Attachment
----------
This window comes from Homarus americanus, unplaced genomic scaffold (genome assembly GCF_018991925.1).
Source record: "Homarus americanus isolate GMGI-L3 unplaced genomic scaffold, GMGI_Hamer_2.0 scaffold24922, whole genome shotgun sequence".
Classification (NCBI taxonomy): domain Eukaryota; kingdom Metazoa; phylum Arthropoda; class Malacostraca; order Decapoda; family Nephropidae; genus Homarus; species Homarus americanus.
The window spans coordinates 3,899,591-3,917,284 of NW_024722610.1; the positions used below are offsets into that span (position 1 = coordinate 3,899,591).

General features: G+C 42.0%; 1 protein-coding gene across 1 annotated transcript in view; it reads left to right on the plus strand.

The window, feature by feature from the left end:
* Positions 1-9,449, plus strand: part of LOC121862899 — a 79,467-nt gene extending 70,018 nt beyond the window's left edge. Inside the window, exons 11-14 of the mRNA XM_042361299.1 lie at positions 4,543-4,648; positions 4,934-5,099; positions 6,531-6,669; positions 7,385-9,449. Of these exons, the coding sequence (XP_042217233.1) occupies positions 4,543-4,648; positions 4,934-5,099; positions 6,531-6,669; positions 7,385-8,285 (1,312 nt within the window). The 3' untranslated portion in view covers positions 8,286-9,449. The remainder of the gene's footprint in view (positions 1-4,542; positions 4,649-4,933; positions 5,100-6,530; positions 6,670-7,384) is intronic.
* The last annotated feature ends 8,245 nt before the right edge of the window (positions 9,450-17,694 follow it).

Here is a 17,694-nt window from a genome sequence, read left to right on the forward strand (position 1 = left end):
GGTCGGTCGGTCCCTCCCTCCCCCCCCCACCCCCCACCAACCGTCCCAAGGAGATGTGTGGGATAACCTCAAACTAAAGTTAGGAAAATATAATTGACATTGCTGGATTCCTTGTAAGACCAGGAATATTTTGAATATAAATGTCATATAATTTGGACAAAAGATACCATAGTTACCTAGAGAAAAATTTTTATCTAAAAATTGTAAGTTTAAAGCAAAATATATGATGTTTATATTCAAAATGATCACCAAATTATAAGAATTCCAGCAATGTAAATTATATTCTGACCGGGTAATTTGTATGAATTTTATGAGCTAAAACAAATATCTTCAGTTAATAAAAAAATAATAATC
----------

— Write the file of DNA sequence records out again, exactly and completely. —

This window comes from Homarus americanus, unplaced genomic scaffold (genome assembly GCF_018991925.1).
Source record: "Homarus americanus isolate GMGI-L3 unplaced genomic scaffold, GMGI_Hamer_2.0 scaffold24922, whole genome shotgun sequence".
Classification (NCBI taxonomy): domain Eukaryota; kingdom Metazoa; phylum Arthropoda; class Malacostraca; order Decapoda; family Nephropidae; genus Homarus; species Homarus americanus.
The window spans coordinates 3,899,591-3,917,284 of NW_024722610.1; the positions used below are offsets into that span (position 1 = coordinate 3,899,591).

General features: G+C 42.0%; 1 protein-coding gene across 1 annotated transcript in view; it reads left to right on the plus strand.

The window, feature by feature from the left end:
* Positions 1-9,449, plus strand: part of LOC121862899 — a 79,467-nt gene extending 70,018 nt beyond the window's left edge. Inside the window, exons 11-14 of the mRNA XM_042361299.1 lie at positions 4,543-4,648; positions 4,934-5,099; positions 6,531-6,669; positions 7,385-9,449. Of these exons, the coding sequence (XP_042217233.1) occupies positions 4,543-4,648; positions 4,934-5,099; positions 6,531-6,669; positions 7,385-8,285 (1,312 nt within the window). The 3' untranslated portion in view covers positions 8,286-9,449. The remainder of the gene's footprint in view (positions 1-4,542; positions 4,649-4,933; positions 5,100-6,530; positions 6,670-7,384) is intronic.
* The last annotated feature ends 8,245 nt before the right edge of the window (positions 9,450-17,694 follow it).

Here is a 17,694-nt window from a genome sequence, read left to right on the forward strand (position 1 = left end):
GGTCGGTCGGTCCCTCCCTCCCCCCCCCACCCCCCACCAACCGTCCCAAGGAGATGTGTGGGATAACCTCAAACTAAAGTTAGGAAAATATAATTGACATTGCTGGATTCCTTGTAAGACCAGGAATATTTTGAATATAAATGTCATATAATTTGGACAAAAGATACCATAGTTACCTAGAGAAAAATTTTTATCTAAAAATTGTAAGTTTAAAGCAAAATATATGATGTTTATATTCAAAATGATCACCAAATTATAAGAATTCCAGCAATGTAAATTATATTCTGACCGGGTAATTTGTATGAATTTTATGAGCTAAAACAAATATCTTCAGTTAATAAAAAAATAATAATC